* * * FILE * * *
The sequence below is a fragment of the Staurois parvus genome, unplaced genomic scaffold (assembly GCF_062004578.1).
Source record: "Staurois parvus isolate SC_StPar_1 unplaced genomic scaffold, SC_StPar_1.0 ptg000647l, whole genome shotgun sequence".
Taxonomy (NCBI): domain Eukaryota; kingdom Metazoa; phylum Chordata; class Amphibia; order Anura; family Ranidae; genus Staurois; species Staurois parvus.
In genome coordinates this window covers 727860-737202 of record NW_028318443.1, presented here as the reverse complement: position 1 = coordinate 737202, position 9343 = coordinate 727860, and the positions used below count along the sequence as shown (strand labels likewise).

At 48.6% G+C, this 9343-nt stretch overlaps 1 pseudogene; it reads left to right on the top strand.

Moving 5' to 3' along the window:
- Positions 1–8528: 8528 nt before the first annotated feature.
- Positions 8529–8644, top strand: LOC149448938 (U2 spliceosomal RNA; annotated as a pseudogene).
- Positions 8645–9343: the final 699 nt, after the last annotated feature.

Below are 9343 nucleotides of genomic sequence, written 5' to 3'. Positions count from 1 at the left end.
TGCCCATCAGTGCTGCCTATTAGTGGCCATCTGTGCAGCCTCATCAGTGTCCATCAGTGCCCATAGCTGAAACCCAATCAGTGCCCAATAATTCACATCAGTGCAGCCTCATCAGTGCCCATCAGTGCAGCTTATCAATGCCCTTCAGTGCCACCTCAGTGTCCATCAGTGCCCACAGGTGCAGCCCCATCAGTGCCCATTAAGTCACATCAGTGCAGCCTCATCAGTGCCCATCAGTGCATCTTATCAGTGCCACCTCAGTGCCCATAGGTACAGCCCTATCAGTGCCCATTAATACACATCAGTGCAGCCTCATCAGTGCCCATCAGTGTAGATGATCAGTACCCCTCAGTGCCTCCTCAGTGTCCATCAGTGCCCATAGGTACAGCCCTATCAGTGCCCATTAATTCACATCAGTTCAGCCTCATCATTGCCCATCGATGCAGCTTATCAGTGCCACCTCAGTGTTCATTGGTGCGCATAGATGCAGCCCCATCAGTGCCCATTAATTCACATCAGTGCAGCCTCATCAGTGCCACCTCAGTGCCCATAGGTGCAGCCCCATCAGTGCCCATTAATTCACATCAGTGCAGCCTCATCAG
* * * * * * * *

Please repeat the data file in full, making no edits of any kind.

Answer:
The sequence below is a fragment of the Staurois parvus genome, unplaced genomic scaffold (assembly GCF_062004578.1).
Source record: "Staurois parvus isolate SC_StPar_1 unplaced genomic scaffold, SC_StPar_1.0 ptg000647l, whole genome shotgun sequence".
Taxonomy (NCBI): domain Eukaryota; kingdom Metazoa; phylum Chordata; class Amphibia; order Anura; family Ranidae; genus Staurois; species Staurois parvus.
In genome coordinates this window covers 727860-737202 of record NW_028318443.1, presented here as the reverse complement: position 1 = coordinate 737202, position 9343 = coordinate 727860, and the positions used below count along the sequence as shown (strand labels likewise).

At 48.6% G+C, this 9343-nt stretch overlaps 1 pseudogene; it reads left to right on the top strand.

Moving 5' to 3' along the window:
- Positions 1–8528: 8528 nt before the first annotated feature.
- Positions 8529–8644, top strand: LOC149448938 (U2 spliceosomal RNA; annotated as a pseudogene).
- Positions 8645–9343: the final 699 nt, after the last annotated feature.

Below are 9343 nucleotides of genomic sequence, written 5' to 3'. Positions count from 1 at the left end.
TGCCCATCAGTGCTGCCTATTAGTGGCCATCTGTGCAGCCTCATCAGTGTCCATCAGTGCCCATAGCTGAAACCCAATCAGTGCCCAATAATTCACATCAGTGCAGCCTCATCAGTGCCCATCAGTGCAGCTTATCAATGCCCTTCAGTGCCACCTCAGTGTCCATCAGTGCCCACAGGTGCAGCCCCATCAGTGCCCATTAAGTCACATCAGTGCAGCCTCATCAGTGCCCATCAGTGCATCTTATCAGTGCCACCTCAGTGCCCATAGGTACAGCCCTATCAGTGCCCATTAATACACATCAGTGCAGCCTCATCAGTGCCCATCAGTGTAGATGATCAGTACCCCTCAGTGCCTCCTCAGTGTCCATCAGTGCCCATAGGTACAGCCCTATCAGTGCCCATTAATTCACATCAGTTCAGCCTCATCATTGCCCATCGATGCAGCTTATCAGTGCCACCTCAGTGTTCATTGGTGCGCATAGATGCAGCCCCATCAGTGCCCATTAATTCACATCAGTGCAGCCTCATCAGTGCCACCTCAGTGCCCATAGGTGCAGCCCCATCAGTGCCCATTAATTCACATCAGTGCAGCCTCATCAG